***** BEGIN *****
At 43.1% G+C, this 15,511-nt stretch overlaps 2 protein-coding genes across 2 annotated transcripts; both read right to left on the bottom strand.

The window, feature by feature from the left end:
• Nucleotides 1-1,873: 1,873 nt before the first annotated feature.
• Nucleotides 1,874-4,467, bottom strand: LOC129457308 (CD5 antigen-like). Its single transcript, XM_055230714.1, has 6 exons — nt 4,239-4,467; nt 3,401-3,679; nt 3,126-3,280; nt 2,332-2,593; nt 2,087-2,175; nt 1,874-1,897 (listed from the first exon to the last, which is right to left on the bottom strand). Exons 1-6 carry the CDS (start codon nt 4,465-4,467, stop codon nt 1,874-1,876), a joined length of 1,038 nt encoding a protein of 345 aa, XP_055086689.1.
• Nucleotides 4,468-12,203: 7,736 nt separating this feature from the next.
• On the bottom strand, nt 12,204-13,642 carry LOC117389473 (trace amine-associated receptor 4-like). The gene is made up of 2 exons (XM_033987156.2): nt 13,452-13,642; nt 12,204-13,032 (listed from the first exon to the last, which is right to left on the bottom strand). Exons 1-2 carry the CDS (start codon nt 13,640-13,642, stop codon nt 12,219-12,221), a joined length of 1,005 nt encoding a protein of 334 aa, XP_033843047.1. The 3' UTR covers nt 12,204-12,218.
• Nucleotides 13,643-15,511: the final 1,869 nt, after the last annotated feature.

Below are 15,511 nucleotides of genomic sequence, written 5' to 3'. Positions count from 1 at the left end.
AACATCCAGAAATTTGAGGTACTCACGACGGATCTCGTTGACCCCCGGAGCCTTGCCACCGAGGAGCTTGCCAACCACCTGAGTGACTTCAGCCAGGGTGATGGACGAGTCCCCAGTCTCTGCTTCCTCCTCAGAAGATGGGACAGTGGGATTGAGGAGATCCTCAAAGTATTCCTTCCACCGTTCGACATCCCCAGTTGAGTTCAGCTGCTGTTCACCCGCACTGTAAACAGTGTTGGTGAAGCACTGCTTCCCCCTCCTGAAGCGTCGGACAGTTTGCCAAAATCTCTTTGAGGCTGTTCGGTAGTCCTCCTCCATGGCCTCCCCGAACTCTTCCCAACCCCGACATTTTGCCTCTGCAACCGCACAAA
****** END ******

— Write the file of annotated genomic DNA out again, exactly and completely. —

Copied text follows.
At 43.1% G+C, this 15,511-nt stretch overlaps 2 protein-coding genes across 2 annotated transcripts; both read right to left on the bottom strand.

The window, feature by feature from the left end:
• Nucleotides 1-1,873: 1,873 nt before the first annotated feature.
• Nucleotides 1,874-4,467, bottom strand: LOC129457308 (CD5 antigen-like). Its single transcript, XM_055230714.1, has 6 exons — nt 4,239-4,467; nt 3,401-3,679; nt 3,126-3,280; nt 2,332-2,593; nt 2,087-2,175; nt 1,874-1,897 (listed from the first exon to the last, which is right to left on the bottom strand). Exons 1-6 carry the CDS (start codon nt 4,465-4,467, stop codon nt 1,874-1,876), a joined length of 1,038 nt encoding a protein of 345 aa, XP_055086689.1.
• Nucleotides 4,468-12,203: 7,736 nt separating this feature from the next.
• On the bottom strand, nt 12,204-13,642 carry LOC117389473 (trace amine-associated receptor 4-like). The gene is made up of 2 exons (XM_033987156.2): nt 13,452-13,642; nt 12,204-13,032 (listed from the first exon to the last, which is right to left on the bottom strand). Exons 1-2 carry the CDS (start codon nt 13,640-13,642, stop codon nt 12,219-12,221), a joined length of 1,005 nt encoding a protein of 334 aa, XP_033843047.1. The 3' UTR covers nt 12,204-12,218.
• Nucleotides 13,643-15,511: the final 1,869 nt, after the last annotated feature.

Below are 15,511 nucleotides of genomic sequence, written 5' to 3'. Positions count from 1 at the left end.
AACATCCAGAAATTTGAGGTACTCACGACGGATCTCGTTGACCCCCGGAGCCTTGCCACCGAGGAGCTTGCCAACCACCTGAGTGACTTCAGCCAGGGTGATGGACGAGTCCCCAGTCTCTGCTTCCTCCTCAGAAGATGGGACAGTGGGATTGAGGAGATCCTCAAAGTATTCCTTCCACCGTTCGACATCCCCAGTTGAGTTCAGCTGCTGTTCACCCGCACTGTAAACAGTGTTGGTGAAGCACTGCTTCCCCCTCCTGAAGCGTCGGACAGTTTGCCAAAATCTCTTTGAGGCTGTTCGGTAGTCCTCCTCCATGGCCTCCCCGAACTCTTCCCAACCCCGACATTTTGCCTCTGCAACCGCACAAA